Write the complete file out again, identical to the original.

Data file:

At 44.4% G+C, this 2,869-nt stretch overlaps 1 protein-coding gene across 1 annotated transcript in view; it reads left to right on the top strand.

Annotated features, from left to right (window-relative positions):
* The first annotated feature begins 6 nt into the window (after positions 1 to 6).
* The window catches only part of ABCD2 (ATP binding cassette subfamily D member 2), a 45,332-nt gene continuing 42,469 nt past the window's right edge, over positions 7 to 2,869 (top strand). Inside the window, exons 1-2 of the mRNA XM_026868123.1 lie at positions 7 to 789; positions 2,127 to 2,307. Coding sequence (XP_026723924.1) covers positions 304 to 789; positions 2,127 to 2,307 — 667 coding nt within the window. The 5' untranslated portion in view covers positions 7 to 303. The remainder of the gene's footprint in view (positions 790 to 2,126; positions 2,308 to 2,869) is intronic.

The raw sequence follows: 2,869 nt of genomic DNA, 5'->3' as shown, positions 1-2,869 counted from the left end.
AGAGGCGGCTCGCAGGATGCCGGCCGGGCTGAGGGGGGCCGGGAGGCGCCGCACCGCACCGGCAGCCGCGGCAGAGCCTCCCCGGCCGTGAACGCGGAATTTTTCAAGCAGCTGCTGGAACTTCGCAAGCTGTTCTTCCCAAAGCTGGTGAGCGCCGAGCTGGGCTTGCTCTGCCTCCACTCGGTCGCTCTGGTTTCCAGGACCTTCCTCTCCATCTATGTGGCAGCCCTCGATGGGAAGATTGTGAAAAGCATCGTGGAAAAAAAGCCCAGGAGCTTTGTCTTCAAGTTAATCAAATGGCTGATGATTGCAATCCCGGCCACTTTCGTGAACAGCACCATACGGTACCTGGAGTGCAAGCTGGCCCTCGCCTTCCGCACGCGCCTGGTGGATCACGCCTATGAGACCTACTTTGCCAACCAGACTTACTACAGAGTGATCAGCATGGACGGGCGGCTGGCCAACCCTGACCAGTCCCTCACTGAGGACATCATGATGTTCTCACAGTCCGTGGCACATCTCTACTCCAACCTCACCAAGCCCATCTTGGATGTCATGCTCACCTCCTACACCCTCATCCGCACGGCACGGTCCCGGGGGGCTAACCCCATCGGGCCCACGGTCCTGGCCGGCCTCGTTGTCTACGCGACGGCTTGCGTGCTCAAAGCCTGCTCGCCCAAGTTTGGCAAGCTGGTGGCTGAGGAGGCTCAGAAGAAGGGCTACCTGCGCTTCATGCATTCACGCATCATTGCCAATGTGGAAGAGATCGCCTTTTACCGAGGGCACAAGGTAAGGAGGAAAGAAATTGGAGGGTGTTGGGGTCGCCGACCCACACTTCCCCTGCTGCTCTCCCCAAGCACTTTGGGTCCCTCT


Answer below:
At 44.4% G+C, this 2,869-nt stretch overlaps 1 protein-coding gene across 1 annotated transcript in view; it reads left to right on the top strand.

Annotated features, from left to right (window-relative positions):
* The first annotated feature begins 6 nt into the window (after positions 1 to 6).
* The window catches only part of ABCD2 (ATP binding cassette subfamily D member 2), a 45,332-nt gene continuing 42,469 nt past the window's right edge, over positions 7 to 2,869 (top strand). Inside the window, exons 1-2 of the mRNA XM_026868123.1 lie at positions 7 to 789; positions 2,127 to 2,307. Coding sequence (XP_026723924.1) covers positions 304 to 789; positions 2,127 to 2,307 — 667 coding nt within the window. The 5' untranslated portion in view covers positions 7 to 303. The remainder of the gene's footprint in view (positions 790 to 2,126; positions 2,308 to 2,869) is intronic.

The raw sequence follows: 2,869 nt of genomic DNA, 5'->3' as shown, positions 1-2,869 counted from the left end.
AGAGGCGGCTCGCAGGATGCCGGCCGGGCTGAGGGGGGCCGGGAGGCGCCGCACCGCACCGGCAGCCGCGGCAGAGCCTCCCCGGCCGTGAACGCGGAATTTTTCAAGCAGCTGCTGGAACTTCGCAAGCTGTTCTTCCCAAAGCTGGTGAGCGCCGAGCTGGGCTTGCTCTGCCTCCACTCGGTCGCTCTGGTTTCCAGGACCTTCCTCTCCATCTATGTGGCAGCCCTCGATGGGAAGATTGTGAAAAGCATCGTGGAAAAAAAGCCCAGGAGCTTTGTCTTCAAGTTAATCAAATGGCTGATGATTGCAATCCCGGCCACTTTCGTGAACAGCACCATACGGTACCTGGAGTGCAAGCTGGCCCTCGCCTTCCGCACGCGCCTGGTGGATCACGCCTATGAGACCTACTTTGCCAACCAGACTTACTACAGAGTGATCAGCATGGACGGGCGGCTGGCCAACCCTGACCAGTCCCTCACTGAGGACATCATGATGTTCTCACAGTCCGTGGCACATCTCTACTCCAACCTCACCAAGCCCATCTTGGATGTCATGCTCACCTCCTACACCCTCATCCGCACGGCACGGTCCCGGGGGGCTAACCCCATCGGGCCCACGGTCCTGGCCGGCCTCGTTGTCTACGCGACGGCTTGCGTGCTCAAAGCCTGCTCGCCCAAGTTTGGCAAGCTGGTGGCTGAGGAGGCTCAGAAGAAGGGCTACCTGCGCTTCATGCATTCACGCATCATTGCCAATGTGGAAGAGATCGCCTTTTACCGAGGGCACAAGGTAAGGAGGAAAGAAATTGGAGGGTGTTGGGGTCGCCGACCCACACTTCCCCTGCTGCTCTCCCCAAGCACTTTGGGTCCCTCT